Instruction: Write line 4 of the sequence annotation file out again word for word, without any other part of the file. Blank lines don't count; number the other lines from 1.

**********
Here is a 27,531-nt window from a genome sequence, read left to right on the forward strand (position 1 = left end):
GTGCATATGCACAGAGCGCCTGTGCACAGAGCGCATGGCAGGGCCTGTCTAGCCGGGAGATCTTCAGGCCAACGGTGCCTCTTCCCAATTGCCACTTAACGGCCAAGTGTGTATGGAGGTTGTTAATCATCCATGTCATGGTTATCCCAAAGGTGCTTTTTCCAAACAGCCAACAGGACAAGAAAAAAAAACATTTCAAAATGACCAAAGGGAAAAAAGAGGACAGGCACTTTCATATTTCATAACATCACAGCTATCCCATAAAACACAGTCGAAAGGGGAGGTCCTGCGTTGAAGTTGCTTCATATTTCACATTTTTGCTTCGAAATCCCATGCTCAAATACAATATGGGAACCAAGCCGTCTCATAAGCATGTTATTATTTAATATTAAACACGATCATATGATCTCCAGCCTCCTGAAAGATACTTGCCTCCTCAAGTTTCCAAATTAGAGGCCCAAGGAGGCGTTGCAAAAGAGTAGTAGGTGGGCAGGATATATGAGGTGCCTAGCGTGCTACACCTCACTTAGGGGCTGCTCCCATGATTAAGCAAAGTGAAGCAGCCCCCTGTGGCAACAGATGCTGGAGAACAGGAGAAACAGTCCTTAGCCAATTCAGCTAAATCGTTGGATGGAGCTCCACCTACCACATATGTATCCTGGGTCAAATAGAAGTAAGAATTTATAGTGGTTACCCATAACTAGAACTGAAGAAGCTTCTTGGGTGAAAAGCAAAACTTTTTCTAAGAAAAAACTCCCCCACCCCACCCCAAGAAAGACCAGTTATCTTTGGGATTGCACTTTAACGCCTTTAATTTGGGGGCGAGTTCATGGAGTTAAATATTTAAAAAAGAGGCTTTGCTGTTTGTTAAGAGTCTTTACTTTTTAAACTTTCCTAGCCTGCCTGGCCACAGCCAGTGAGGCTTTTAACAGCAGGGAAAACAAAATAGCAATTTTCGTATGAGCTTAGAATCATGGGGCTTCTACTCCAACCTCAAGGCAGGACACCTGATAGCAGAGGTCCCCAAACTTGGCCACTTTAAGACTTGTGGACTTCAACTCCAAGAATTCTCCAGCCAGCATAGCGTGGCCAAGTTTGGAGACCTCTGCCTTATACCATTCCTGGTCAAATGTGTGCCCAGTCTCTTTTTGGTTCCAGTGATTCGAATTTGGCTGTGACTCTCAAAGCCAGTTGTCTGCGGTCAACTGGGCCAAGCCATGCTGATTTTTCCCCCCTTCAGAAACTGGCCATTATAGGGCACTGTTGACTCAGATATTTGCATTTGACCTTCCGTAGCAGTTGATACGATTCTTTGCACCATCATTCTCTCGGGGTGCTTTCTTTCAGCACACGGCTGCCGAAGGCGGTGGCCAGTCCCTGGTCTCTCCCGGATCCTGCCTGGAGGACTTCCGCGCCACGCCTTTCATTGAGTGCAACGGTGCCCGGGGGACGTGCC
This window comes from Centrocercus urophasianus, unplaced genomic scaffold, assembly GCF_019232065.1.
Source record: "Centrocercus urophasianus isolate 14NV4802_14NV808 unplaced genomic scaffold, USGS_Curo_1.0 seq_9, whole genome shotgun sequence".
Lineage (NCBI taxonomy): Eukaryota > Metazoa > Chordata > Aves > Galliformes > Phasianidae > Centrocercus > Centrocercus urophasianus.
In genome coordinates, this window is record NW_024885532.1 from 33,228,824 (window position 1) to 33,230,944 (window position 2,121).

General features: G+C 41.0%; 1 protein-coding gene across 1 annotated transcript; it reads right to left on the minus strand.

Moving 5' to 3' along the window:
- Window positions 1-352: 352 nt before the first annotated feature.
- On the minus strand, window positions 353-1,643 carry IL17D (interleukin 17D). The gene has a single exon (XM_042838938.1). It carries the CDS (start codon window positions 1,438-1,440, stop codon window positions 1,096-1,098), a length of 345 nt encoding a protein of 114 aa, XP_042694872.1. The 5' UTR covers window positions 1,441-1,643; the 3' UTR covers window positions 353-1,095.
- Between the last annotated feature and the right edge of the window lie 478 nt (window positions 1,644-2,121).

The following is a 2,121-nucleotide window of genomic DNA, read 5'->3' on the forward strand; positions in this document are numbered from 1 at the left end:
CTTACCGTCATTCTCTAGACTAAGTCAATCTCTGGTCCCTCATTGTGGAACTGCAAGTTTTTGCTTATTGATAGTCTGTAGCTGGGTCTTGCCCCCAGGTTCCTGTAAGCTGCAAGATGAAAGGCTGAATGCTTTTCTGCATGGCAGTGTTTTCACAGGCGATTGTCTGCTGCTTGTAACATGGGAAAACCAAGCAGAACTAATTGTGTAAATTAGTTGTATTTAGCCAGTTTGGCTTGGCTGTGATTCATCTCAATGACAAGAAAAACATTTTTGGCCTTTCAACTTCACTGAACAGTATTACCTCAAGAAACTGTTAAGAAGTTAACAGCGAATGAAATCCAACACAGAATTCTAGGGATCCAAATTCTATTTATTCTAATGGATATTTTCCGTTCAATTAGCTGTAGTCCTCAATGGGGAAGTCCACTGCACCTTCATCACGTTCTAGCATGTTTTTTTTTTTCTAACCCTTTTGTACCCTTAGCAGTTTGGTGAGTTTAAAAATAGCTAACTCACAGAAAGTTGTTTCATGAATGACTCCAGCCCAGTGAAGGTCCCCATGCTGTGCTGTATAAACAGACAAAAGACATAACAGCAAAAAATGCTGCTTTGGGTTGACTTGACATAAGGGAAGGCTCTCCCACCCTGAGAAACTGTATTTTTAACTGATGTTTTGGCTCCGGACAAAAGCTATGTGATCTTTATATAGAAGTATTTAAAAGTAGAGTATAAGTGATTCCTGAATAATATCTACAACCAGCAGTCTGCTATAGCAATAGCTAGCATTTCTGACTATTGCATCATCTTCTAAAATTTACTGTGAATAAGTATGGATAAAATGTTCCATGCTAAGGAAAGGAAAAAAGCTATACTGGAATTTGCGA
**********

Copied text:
Source record: "Centrocercus urophasianus isolate 14NV4802_14NV808 unplaced genomic scaffold, USGS_Curo_1.0 seq_9, whole genome shotgun sequence".